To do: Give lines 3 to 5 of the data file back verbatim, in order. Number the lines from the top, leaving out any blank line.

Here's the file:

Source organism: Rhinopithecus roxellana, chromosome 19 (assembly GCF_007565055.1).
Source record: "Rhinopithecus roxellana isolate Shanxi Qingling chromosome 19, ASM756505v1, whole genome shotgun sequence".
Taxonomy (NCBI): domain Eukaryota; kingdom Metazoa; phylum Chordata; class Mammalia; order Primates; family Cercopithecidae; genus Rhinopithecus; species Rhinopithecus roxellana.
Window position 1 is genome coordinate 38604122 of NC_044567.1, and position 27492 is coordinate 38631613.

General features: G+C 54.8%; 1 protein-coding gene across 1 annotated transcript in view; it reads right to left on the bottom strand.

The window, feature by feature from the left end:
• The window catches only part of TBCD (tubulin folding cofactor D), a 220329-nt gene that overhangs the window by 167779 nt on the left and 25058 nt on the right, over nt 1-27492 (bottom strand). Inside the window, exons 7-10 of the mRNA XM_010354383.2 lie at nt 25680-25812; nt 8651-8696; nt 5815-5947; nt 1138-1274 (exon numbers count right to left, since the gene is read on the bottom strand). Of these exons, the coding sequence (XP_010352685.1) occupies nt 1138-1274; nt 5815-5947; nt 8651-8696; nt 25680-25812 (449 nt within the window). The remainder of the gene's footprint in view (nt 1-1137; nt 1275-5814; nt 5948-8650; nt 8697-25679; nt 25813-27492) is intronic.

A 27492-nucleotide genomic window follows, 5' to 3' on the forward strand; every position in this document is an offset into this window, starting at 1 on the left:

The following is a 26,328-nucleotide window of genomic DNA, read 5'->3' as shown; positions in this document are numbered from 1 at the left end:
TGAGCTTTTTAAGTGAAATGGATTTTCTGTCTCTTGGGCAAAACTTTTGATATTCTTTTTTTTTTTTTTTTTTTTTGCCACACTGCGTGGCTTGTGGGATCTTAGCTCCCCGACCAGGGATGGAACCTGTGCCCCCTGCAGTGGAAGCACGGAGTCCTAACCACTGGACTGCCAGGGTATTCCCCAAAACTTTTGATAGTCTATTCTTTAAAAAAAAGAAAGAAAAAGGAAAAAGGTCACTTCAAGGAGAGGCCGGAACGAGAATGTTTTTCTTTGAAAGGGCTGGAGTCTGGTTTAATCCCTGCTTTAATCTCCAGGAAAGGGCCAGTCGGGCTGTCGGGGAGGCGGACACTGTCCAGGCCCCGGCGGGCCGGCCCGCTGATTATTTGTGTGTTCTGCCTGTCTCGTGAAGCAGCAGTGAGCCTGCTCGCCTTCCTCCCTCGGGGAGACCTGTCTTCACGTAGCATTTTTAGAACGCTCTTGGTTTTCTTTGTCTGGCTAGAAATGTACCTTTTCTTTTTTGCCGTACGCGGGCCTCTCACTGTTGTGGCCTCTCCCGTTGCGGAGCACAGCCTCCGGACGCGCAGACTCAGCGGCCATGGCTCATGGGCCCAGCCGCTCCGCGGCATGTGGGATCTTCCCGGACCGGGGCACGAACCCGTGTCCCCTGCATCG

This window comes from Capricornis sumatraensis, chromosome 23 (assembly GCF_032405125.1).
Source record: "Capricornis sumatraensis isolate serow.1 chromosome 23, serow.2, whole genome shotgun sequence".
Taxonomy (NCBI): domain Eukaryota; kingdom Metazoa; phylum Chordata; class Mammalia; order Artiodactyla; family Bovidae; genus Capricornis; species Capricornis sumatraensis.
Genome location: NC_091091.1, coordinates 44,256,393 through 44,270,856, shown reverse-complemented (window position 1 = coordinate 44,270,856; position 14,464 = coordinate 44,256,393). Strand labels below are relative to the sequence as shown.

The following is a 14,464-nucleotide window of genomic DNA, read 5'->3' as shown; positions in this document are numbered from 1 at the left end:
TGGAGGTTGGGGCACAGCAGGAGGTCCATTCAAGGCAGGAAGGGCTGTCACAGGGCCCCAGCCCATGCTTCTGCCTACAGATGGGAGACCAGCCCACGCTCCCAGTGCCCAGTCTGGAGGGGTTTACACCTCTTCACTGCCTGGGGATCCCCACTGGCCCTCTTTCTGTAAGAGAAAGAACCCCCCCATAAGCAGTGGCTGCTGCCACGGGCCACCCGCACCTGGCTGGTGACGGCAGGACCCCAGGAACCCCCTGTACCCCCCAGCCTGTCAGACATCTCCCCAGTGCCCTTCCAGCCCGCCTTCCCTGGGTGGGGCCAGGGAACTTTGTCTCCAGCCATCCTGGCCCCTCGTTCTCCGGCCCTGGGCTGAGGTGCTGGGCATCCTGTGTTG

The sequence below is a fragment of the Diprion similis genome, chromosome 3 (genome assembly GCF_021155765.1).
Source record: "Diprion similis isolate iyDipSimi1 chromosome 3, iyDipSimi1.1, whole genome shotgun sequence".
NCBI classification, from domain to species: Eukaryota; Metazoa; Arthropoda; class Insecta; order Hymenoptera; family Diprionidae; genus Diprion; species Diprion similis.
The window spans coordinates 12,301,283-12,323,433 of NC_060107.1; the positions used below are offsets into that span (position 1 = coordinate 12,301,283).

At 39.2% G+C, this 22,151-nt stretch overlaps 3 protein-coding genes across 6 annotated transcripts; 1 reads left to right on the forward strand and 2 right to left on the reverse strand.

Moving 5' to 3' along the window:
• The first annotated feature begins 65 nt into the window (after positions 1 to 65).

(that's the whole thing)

Taxonomy (NCBI): domain Eukaryota; kingdom Metazoa; phylum Chordata; class Mammalia; order Primates; family Cercopithecidae; genus Rhinopithecus; species Rhinopithecus roxellana.
Window position 1 is genome coordinate 38604122 of NC_044567.1, and position 27492 is coordinate 38631613.

General features: G+C 54.8%; 1 protein-coding gene across 1 annotated transcript in view; it reads right to left on the bottom strand.